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Estranged son of anti-gay Westboro pastor says father does 'evil'

By the CNN Wire Staff
Nate Phelps, son of anti-gay Pastor Fred Phelps, told HLN Wednesday he thinks what his dad does is evil.
Nate Phelps, son of anti-gay Pastor Fred Phelps, told HLN Wednesday he thinks what his dad does is evil.
STORY HIGHLIGHTS
  • Nate Phelps says the actions of his father, the anti-gay Kansas pastor, are "evil"
  • Fred Phelps heads Westboro Baptist Church, the congregation that pickets military funerals
  • Nate Phelps says his father beat him and his siblings with the handle of a digging tool

For more information on this story, check out CNN affiliate KTVI

(CNN) -- An estranged son of anti-gay Kansas pastor Fred Phelps said Wednesday that the spiritual leader of Westboro Baptist Church hit his wife and beat his children with a mattock handle until they bled.

"I think what he does out there is evil," said Nathan "Nate" Phelps, during an appearance on HLN's "Issues with Jane Velez-Mitchell."

Nate Phelps is the seventh of the Westboro Baptist minister's 13 children. The younger Phelps severed ties with his family on his 18th birthday and said he hasn't had contact with his father in three decades. Nate Phelps is currently writing a book about his family.

The U.S. Supreme Court ruled earlier this month that Westboro's practice of picketing the funerals of fallen soldiers with offensive placards is constitutionally protected free speech. The picketing, which includes chants and placards stating "God Hates Fags" and "Thank God for Dead Soldiers," have enraged supporters of the U.S. military and the families and friends of slain soldiers.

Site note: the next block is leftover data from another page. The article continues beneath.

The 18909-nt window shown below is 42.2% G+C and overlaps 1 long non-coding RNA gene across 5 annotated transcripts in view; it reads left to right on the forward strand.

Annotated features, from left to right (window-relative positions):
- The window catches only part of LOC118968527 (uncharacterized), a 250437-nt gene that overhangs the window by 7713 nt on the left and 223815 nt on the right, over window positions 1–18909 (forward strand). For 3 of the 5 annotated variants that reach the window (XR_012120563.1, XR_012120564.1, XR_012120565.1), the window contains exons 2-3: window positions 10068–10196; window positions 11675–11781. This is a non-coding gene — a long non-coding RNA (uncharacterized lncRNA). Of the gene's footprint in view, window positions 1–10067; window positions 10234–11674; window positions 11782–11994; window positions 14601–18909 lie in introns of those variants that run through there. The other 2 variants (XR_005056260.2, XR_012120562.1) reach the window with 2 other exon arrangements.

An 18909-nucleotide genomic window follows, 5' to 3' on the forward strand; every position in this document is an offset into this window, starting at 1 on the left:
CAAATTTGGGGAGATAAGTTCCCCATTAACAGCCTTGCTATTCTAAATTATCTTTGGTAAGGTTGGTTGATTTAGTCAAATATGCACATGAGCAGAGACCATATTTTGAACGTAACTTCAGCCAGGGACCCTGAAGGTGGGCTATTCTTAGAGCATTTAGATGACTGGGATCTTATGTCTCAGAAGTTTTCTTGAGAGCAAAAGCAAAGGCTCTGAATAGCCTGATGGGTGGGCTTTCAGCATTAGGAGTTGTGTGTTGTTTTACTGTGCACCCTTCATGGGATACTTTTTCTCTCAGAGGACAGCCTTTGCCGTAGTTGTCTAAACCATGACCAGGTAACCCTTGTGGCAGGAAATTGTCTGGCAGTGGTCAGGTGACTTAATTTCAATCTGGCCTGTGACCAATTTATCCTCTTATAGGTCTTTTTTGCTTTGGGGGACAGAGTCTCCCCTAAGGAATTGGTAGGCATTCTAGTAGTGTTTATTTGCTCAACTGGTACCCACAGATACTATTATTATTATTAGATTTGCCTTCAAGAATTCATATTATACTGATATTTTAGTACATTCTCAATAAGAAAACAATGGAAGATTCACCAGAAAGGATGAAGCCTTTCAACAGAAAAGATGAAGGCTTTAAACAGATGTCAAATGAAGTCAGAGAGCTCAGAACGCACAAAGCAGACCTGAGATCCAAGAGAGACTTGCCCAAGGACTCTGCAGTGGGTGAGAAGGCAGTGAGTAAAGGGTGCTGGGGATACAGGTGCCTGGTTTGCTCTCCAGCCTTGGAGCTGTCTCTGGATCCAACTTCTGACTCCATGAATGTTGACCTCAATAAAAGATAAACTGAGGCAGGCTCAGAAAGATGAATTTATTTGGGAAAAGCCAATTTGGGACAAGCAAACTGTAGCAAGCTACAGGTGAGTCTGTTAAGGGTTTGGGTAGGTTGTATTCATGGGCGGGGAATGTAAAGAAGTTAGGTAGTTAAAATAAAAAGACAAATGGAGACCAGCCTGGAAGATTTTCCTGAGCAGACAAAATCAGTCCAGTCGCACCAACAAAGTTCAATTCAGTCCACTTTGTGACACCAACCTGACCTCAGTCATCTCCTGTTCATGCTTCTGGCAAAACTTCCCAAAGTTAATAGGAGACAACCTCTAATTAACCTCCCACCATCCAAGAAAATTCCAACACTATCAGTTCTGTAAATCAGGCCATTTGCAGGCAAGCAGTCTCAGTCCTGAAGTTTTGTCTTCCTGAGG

Nate Phelps called his pastor father "one of the best reasons that America has been forced to get off the fence and address this issue (of gay rights)."

"But at the same time you can't ignore the fact that he's done a lot of damage," Phelps said. "He's hurt a lot of families, not only in the gay community, but the families of these soldiers."

The younger Phelps said his father also hurt his own family.

"He used his fists. He used his knees and he used ... the handle of a mattock," said Phelps, referring to a pick-like digging tool. "He used that in such a way that it split the skin on the back of the kid's legs so they bled."

"If they want to call that discipline, that's fine. But I call it abuse," Phelps said.

The son said Fred Phelps also hit his mother, but not with the handle of the mattock.

Phelps has also said his father abused prescription drugs when he was in law school. He didn't back down from the claim during the HLN interview.

Velez-Mitchell read a statement from Nate Phelps' sister, Shirley Phelps-Roper, denying the claim.

"Yikes. Hell no. His (Nate Phelps') imagination goes on and on," Roper wrote. "This lie should not have come out of his mouth when he decided to reject the word of God. Nothing he can say will change the fact that God hates (homosexuals) and their enablers and therefore God hates America and America is doomed."

Nate Phelps responded that his sister "just cynically lies about what happened."

Likewise, Phelps said his father manipulates facts and circumstances to reach false conclusions.

"My father can make any connection to anything that anyone has done or hasn't done in their life and point to that to say that that's evidence they're damned and going to hell," Phelps said. "He's convinced that homosexuality is the ultimate sin against God.

"So since the United States is taking steps to move in the direction of equality for gays in America, he says that has doomed America," Phelps said. "So anyone who is connected to America, so anyone who is supporting America in any sense is subject to the wrath of God."

When asked what he would say to his father if he could, Nate Phelps replied, "I've never had a relationship with my father. I wouldn't know what to say to him."

There was no immediate public response from Fred Phelps to his son's televised remarks.

 
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